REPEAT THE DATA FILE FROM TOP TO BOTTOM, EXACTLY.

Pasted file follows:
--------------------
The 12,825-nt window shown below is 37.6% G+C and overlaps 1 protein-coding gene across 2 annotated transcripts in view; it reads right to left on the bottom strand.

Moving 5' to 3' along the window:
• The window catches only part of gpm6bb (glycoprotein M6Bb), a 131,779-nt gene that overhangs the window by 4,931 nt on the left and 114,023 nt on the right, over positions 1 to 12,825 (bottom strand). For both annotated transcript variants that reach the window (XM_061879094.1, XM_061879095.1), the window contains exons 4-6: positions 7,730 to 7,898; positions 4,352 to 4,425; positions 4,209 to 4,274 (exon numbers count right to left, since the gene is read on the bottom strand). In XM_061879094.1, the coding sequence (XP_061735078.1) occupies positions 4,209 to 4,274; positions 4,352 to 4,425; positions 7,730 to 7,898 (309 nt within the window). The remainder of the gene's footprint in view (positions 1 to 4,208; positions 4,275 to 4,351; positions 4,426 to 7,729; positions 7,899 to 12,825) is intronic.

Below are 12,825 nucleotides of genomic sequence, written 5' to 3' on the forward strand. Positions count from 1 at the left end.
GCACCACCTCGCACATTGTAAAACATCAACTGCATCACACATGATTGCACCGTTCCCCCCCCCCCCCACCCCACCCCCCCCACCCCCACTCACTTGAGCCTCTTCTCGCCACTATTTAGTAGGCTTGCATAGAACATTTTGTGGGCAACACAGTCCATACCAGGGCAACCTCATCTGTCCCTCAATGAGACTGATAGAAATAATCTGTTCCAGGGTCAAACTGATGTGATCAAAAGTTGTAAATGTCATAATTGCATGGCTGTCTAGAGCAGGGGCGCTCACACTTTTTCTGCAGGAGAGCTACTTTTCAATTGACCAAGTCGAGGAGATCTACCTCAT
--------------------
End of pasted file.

The 12,825-nt window shown below is 37.6% G+C and overlaps 1 protein-coding gene across 2 annotated transcripts in view; it reads right to left on the bottom strand.

Moving 5' to 3' along the window:
• The window catches only part of gpm6bb (glycoprotein M6Bb), a 131,779-nt gene that overhangs the window by 4,931 nt on the left and 114,023 nt on the right, over positions 1 to 12,825 (bottom strand). For both annotated transcript variants that reach the window (XM_061879094.1, XM_061879095.1), the window contains exons 4-6: positions 7,730 to 7,898; positions 4,352 to 4,425; positions 4,209 to 4,274 (exon numbers count right to left, since the gene is read on the bottom strand). In XM_061879094.1, the coding sequence (XP_061735078.1) occupies positions 4,209 to 4,274; positions 4,352 to 4,425; positions 7,730 to 7,898 (309 nt within the window). The remainder of the gene's footprint in view (positions 1 to 4,208; positions 4,275 to 4,351; positions 4,426 to 7,729; positions 7,899 to 12,825) is intronic.

Below are 12,825 nucleotides of genomic sequence, written 5' to 3' on the forward strand. Positions count from 1 at the left end.
GCACCACCTCGCACATTGTAAAACATCAACTGCATCACACATGATTGCACCGTTCCCCCCCCCCCCCACCCCACCCCCCCCACCCCCACTCACTTGAGCCTCTTCTCGCCACTATTTAGTAGGCTTGCATAGAACATTTTGTGGGCAACACAGTCCATACCAGGGCAACCTCATCTGTCCCTCAATGAGACTGATAGAAATAATCTGTTCCAGGGTCAAACTGATGTGATCAAAAGTTGTAAATGTCATAATTGCATGGCTGTCTAGAGCAGGGGCGCTCACACTTTTTCTGCAGGAGAGCTACTTTTCAATTGACCAAGTCGAGGAGATCTACCTCAT